A DUI conviction can have a much greater affect on your life than you realize. Not only will a DUI conviction show up on your driving record but it can influence your potential jobs, insurance rates and lifestyle. This section clues you in to what life is like after a DUI.
As an adult, you probably never envisioned yourself back in the classroom, unless you are attending your children's parent-teacher conferences; however, if you have been charged a DUI, you could be there a lot sooner and more often than you think.
One of the possible DUI penalties you might be sentenced to in DUI court is an alcohol class. In Ohio, generally a first-time DUI offender will be give the option of serving three days in jail or three days in a Drivers Intervention Program (DIP). Based on an offender’s history and number of offenses, a Court may require an Alcohol Assessment conducted and in-patient or out-patient alcohol treatment.
A DIP class is a defensive driving class that is comparable to a class you might take after a traffic violation. During DIP class, you will examine your drinking and drug-use behavior patterns and develop a plan to reduce a potential repeat offense.
DIP classes in Ohio are three days, generally a Thursday night through a Sunday night held at a local hotel. However, the offender is not permitted to leave the premises during this period. On top of the fines and expenses for an ignition interlock device, you are expected to pay for the DIP class, which is expensive because of the extent of material covered and length of the class.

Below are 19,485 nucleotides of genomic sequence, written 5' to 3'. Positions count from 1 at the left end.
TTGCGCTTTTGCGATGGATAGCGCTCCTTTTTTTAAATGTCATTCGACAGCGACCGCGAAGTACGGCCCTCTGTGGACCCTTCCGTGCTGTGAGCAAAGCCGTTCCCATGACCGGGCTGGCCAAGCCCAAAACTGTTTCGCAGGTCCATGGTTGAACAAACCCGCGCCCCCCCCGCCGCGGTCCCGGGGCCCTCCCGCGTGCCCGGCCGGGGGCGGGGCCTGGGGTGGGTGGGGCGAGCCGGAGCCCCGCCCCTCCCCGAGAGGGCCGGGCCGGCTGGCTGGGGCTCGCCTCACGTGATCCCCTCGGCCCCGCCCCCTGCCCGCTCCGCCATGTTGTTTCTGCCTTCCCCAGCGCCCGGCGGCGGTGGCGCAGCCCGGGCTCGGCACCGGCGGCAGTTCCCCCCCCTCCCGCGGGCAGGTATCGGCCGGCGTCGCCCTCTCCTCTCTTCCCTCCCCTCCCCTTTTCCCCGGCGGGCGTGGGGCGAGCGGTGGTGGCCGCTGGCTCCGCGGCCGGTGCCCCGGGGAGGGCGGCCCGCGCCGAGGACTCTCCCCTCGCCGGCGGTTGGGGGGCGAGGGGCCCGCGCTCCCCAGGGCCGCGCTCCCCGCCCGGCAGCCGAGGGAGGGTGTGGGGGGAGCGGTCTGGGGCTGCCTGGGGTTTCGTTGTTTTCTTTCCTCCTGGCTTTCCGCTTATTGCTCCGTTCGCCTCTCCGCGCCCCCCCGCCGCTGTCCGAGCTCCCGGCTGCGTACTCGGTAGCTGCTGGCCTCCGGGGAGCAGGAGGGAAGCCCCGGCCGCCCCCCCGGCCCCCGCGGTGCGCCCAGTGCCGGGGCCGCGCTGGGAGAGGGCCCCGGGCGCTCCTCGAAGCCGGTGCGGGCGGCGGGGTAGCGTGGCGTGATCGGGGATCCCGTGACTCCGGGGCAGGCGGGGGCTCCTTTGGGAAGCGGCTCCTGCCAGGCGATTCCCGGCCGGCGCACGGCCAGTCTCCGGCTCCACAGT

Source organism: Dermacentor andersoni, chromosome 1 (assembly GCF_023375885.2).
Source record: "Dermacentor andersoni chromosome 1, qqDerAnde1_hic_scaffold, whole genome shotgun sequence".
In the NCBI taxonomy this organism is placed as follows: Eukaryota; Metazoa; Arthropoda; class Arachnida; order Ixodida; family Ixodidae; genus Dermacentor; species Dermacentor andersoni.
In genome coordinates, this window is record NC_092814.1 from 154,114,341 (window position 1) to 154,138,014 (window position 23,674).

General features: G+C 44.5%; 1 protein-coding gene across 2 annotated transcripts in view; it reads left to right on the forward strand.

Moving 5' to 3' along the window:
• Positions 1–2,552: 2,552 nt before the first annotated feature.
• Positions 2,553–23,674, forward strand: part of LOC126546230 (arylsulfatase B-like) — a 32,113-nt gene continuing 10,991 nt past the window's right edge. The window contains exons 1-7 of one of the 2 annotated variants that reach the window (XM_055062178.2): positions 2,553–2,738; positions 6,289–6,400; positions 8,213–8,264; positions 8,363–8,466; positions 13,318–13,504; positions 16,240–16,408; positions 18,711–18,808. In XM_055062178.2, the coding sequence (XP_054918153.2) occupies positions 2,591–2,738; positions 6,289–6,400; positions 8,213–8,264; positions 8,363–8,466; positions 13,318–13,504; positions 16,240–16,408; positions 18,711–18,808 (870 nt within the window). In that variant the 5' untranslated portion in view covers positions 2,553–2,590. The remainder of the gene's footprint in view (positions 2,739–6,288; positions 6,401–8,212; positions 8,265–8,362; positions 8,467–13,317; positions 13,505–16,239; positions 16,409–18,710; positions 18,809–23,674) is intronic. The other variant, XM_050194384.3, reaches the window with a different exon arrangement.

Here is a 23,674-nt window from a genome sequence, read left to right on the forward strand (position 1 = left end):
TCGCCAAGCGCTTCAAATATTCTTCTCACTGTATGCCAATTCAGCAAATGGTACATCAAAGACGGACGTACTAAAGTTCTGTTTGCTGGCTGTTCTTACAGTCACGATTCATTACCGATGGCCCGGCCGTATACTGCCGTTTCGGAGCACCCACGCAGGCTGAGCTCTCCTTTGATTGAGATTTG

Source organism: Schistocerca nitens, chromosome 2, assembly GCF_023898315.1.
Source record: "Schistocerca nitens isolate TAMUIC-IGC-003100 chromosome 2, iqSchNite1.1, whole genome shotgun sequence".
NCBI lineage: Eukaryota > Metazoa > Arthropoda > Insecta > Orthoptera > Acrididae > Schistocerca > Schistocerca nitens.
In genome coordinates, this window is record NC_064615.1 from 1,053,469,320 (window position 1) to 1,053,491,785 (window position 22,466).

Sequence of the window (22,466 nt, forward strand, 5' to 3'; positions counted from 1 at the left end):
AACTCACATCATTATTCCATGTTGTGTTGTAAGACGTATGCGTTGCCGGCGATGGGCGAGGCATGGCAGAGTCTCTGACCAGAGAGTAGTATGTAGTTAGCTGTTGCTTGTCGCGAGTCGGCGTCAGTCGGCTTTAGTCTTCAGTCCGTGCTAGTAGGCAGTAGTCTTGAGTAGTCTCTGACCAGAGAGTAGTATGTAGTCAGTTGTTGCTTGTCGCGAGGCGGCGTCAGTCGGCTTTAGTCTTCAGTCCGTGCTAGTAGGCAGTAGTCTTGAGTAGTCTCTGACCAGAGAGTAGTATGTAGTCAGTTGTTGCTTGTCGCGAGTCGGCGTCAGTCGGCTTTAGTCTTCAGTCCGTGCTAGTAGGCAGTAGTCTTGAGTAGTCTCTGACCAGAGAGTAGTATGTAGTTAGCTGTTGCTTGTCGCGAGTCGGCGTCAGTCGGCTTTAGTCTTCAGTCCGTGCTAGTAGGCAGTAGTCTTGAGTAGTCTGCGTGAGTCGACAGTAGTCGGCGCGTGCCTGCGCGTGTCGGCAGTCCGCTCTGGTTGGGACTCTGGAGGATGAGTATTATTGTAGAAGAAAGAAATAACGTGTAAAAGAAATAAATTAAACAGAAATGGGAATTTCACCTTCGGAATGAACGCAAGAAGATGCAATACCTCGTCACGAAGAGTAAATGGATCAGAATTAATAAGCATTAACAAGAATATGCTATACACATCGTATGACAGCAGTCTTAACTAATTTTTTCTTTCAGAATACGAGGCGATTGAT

After a DUI, you may face a variety of restrictions on your ability to drive: your license will likely be suspended for a time, and then may be reinstated provisionally, allowing you to drive only during certain hours or only for specific purposes. You may be required to install an ignition interlock device on your car for a time.
In some states, a driver who has been convicted of DUI is required to carry expensive high-risk insurance for a period of years after a DUI conviction, even if he doesn't own a car. The insurance is a condition of a driver's license reinstatement.
Even in those states where proof of high-risk insurance is not required for driver's license reinstatement after a DUI, automobile insurance companies will consider a driver convicted of DUI a high risk. Some may cancel a policy, even if it's been in good standing for years, and purchasing new insurance may be very expensive. You may be required to purchase insurance through a high-risk insurer or a pool established by the state to ensure that all drivers have access to insurance.
After a DUI conviction, one stipulation that may apply to you, depending on your state of residence, is the SR-22 requirement. The SR-22 is a document that provides proof of a required level of insurance coverage, and it is often required of high risk drivers and other so-called problem drivers. If you are required to comply with SR-22 requirements, you'll have to file for this certificate with a state-approved insurance company, who will in turn offer proof to the state government through the BMV of your compliance. In Ohio, an offender may be required to file and maintain the SR-22 Bond with the BMV for two or three years. Note, if an offender misses one payment or is one day late in his payment to the insurance company for the premium, it will notify the BMV, and there will be a suspension.
DUI records are, generally speaking, part of your adult criminal record and a matter of public record. This means that anyone willing to put in the time and energy to seek out those records may be able to learn about your criminal history.